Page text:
Hojo Masamura (北条政村)

Masamura HOJO belonged to the Hojo clan, and lived in the early to mid-Kamakura period. His father was Yoshitoki HOJO, the second regent of the Kamakura bakufu (Japanese feudal government headed by a shogun). His mother was Iga no kata, Yoshitoki's second wife. He assumed the post of the seventh regent (from 1264 to 1268) as a substitute for infant Tokimune HOJO of the Tokuso family (the direct line of the regency Hojo family). After resigning from regent, he supported the direct-line Tokuso family as chief vassal of the clan by working as rensho (assistant to regents) and also handling the Mongol invasion of Japan.

Brief Personal History

After his genpuku (coming of age) ceremony with setting Yoshimura MIURA as eboshi-oya (a person who puts an eboshi [formal headwear for court nobles] on a young man's head in the ceremony), he called himself Masamura. In 1224, when Masamura was 20 years old, his father Yoshitoki died suddenly; then Masamura's mother Iga no kata plotted to make him regent, and the Incident of the Iga clan occurred. Her attempt ended in failure, and Iga no kata was exiled to Izu Province by the order of ama shogun (nun shogun) Masako HOJO. However, Masamura was not affected through the good offices of his older brother, Yasutoki.

In 1239, he became hyojoshu (a member of the Council of State), and hitto (head, highest rank) in the next year. In 1249, he assumed the post of Hikitsuke tonin (chairman of the court of justice), and in 1256, he assumed the post of rensho as his older brother Shigetoki became a priest and retired. Since Nagatoki HOJO, the second son of Masamura's older brother Shigetoki and the sixth regent became a priest due to illness in July 1264, Masamura assumed the post of the seventh regent in August. It is considered that Masamura was involved in the personnel affairs, decisions of dismissing and sending Imperial Prince Munetaka to Kyoto and so on, supported by Tokimune HOJO who served as rensho.

When the Mongol letter reached in January 1268, Masamura who assigned his regency to Tokimune HOJO in March of the same year assumed the post of rensho again to assist Tokimune HOJO, and also held the office of Samurai-dokoro betto (the superior of the Board of Retainers). In May 1273, Masamura became a priest with setting Tokiwa Shonin as kaishi (the priest who imports the Buddhist commandments), and called himself Tokiwain Kakushu. He died at the age of 69 in the same month. Masamura was an educated person who was familiar with waka (a traditional Japanese poem of thirty-one syllables), ceremonies and rituals; he was adored by court nobles in Kyoto, being called 'old retainer of the East,' and they grieved over his death. The post of rensho was succeeded by Yoshimasa HOJO, who was a son of Masamura's older brother Yoshitoki. There is no other case that a person who has been a regent held the office of rensho.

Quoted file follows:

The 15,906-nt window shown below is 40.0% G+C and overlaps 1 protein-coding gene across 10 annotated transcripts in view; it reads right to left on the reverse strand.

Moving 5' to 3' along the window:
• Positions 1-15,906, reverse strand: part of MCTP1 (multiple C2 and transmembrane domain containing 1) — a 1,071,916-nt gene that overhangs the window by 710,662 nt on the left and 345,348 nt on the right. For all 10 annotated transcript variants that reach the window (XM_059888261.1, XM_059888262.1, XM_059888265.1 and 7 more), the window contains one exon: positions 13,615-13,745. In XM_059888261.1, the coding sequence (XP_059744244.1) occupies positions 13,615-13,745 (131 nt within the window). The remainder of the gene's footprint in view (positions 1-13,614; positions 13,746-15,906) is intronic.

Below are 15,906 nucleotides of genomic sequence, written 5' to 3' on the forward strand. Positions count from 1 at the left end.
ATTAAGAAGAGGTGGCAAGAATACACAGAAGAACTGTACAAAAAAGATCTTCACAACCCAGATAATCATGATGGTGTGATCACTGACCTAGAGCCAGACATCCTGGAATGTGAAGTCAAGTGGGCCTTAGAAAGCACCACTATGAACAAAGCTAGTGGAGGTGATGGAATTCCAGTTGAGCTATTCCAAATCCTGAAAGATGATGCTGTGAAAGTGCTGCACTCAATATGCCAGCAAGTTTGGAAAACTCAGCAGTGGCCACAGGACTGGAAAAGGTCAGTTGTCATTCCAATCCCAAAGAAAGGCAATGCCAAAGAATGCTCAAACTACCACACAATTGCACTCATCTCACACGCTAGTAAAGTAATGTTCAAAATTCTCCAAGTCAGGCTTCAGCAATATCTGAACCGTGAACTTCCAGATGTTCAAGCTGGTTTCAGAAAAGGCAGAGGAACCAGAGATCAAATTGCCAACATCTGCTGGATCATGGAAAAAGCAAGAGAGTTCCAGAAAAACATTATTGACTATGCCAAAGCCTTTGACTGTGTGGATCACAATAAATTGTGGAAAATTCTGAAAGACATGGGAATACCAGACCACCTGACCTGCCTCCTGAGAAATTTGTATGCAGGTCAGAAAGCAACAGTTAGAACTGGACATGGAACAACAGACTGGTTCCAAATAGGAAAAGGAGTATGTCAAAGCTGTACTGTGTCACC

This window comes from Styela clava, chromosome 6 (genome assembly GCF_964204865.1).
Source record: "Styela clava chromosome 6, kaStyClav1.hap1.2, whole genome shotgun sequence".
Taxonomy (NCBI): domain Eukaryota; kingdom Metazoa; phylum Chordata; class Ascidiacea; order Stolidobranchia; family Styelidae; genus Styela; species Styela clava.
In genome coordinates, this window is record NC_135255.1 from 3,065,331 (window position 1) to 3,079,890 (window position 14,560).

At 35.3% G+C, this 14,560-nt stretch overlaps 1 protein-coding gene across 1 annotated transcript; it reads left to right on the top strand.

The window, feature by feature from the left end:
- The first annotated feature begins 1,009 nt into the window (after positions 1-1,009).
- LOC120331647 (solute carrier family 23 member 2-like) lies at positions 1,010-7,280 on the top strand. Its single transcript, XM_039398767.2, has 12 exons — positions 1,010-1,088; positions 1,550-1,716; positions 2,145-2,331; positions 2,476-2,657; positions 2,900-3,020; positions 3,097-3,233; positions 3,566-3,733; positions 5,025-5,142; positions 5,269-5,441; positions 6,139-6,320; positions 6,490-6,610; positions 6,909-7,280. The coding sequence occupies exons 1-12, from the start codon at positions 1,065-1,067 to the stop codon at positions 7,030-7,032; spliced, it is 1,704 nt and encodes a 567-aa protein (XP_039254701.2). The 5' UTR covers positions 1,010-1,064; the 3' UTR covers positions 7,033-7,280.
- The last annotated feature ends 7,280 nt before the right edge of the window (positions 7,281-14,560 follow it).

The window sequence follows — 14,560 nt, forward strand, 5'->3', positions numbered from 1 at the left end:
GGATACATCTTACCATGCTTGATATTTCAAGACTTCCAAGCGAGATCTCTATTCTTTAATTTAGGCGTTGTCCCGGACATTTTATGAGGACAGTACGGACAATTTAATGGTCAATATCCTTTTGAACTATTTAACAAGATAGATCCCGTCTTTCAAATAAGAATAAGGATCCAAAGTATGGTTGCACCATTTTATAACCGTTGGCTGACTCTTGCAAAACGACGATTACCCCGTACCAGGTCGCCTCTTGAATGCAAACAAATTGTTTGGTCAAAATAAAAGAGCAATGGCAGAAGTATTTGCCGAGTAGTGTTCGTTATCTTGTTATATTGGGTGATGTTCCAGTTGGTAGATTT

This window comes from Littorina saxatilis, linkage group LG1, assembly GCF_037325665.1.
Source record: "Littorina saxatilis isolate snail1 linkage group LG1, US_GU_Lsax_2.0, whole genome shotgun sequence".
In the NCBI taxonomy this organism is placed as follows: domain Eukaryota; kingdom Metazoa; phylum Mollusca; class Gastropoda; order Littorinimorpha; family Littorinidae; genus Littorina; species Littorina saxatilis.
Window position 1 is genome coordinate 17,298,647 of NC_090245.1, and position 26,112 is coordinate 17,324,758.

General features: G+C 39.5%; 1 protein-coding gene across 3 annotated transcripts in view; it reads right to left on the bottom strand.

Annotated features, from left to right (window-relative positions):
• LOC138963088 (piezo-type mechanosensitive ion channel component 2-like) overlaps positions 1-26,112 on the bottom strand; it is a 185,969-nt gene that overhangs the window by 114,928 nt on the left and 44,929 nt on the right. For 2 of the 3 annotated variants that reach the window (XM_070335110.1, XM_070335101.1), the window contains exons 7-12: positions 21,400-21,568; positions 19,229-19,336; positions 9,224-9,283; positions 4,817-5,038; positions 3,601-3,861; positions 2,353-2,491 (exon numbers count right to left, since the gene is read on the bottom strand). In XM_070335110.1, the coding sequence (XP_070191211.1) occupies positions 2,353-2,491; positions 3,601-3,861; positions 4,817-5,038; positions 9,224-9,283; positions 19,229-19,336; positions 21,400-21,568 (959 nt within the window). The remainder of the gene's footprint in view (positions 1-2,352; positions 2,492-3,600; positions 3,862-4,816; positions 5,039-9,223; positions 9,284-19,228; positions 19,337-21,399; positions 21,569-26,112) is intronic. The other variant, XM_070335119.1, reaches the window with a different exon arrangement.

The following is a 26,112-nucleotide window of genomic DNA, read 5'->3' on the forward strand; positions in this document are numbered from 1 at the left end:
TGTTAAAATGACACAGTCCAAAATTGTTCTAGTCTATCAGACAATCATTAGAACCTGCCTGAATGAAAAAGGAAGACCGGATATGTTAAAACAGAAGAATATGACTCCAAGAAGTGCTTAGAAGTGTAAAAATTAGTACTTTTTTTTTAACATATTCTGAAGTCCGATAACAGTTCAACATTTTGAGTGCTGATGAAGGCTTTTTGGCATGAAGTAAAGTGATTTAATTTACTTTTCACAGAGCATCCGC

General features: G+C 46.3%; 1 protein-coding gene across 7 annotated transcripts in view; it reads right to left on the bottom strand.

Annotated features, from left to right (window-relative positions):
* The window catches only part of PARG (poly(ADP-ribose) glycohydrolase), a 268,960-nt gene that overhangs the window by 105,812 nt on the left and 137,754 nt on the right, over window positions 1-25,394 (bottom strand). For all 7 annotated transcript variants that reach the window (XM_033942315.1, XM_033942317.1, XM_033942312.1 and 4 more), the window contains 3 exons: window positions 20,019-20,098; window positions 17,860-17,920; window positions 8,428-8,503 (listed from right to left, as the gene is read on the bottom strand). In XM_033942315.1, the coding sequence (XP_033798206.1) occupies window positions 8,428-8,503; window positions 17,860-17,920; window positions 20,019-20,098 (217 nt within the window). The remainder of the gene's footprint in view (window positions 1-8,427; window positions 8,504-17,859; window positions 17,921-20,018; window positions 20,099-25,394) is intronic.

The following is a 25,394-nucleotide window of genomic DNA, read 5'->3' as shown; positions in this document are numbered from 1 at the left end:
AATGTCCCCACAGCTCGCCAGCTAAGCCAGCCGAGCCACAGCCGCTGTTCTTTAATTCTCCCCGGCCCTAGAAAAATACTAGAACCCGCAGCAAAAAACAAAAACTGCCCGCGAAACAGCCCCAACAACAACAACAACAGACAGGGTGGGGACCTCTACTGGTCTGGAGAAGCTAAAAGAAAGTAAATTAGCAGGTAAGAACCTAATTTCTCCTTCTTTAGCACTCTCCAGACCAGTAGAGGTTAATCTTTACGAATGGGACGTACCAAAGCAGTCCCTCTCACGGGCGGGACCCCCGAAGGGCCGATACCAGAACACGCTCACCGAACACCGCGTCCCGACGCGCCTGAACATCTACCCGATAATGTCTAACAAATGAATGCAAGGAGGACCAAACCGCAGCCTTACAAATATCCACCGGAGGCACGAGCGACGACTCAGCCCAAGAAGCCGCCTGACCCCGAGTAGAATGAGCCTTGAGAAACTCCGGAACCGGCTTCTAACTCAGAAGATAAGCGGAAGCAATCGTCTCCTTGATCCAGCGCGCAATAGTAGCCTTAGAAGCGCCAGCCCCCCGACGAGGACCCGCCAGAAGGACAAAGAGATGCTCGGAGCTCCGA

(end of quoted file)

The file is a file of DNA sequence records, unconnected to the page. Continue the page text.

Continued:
Career
*Dates are based on the old lunar calendar. January 13, 1230: He was appointed Hitachi no daigo (Senior Secretary of Hitachi Province). Leap January 4: He was reassigned to Shikibu shojo (Junior Secretary of the Ministry of Ceremonial). October 15: He was conferred Jugoinoge (Junior Fifth Rank, Lower Graded). Retained his position as Shikibu shojo (Junior Secretary of the Ministry of Ceremonial).

March 4, 1236: He was appointed Umanosuke (Assistant Captain, Right Division of Bureau of Horses). April 14: He was reassigned to Uma no gon no kami (Provisional captain of the Right Division of Bureau of Horses).

September 15, 1237: He was promoted to Jugoinojo (Junior Fifth Rank, Upper Grade). Retained his position as Uma no gon no kami (Provisional Captain of the Right Division of Bureau of Horses).

August 28, 1238: He was promoted to Shogoinoge (Senior Fifth Rank, Lower Grade). Retained his position as Uma no gon no kami.

1239: He assumed the post of hyojoshu of the government.

June 22, 1244: He was promoted to Jushiinoge (Junior Fourth Rank, Lower Grade). Retained his position as Uma no gon no kami.

1249: He concurrently held the office of Hikitsuke tonin.

March 30, 1267: He assumed the post of rensho. April 5, 1267: He was appointed Mutsu no kami (the governor of Mutsu Province).

June 12, 1257: He was appointed Sagami no kami (the governor of Sagami Province).

August 11, 1264: He assumed the post of regent.

February 21, 1265: He was promoted to Jushiinojo (Junior Fourth Rank, Upper Grade). Retained his position as Sagami no kami. March 28, 1265: He was reassigned to Sakyo no gon no daibu (Provisional Master of the Eastern Capital Offices).

March 2, 1266: He was promoted to Shoshiinoge (Senior Fourth Rank, Lower Grade). Retained his position as Sakyo no gon no daibu.

March 5, 1268: He assumed the post of rensho, and concurrently held the office of Samurai-dokoro betto.

May 18, 1273: He became a priest. Called himself "Tokiwain Kakushu." May 27: He passed away. Died at the age of 69.

Reputation

In "Dainihonshi" (Great history of Japan), Masamura was reputed to be a silent, temperate and elegant person. Ukichi TAGUCHI, a historian in the Meiji period, criticized the reputation that the achievement of avoiding Mongol invasion had attributed to the regent, Tokimune, and insisted that Masamura had took the initiative in the negotiation between Japan and Mongolia, from the viewpoints of age, human network and so on. However, Hiroyuki MIURA disproved this. Furthermore, Harumi WATANABE presented the results of full-fledged research on the theme of Masamura in "Hojo Masamura no kenkyu" (Research on Masamura HOJO).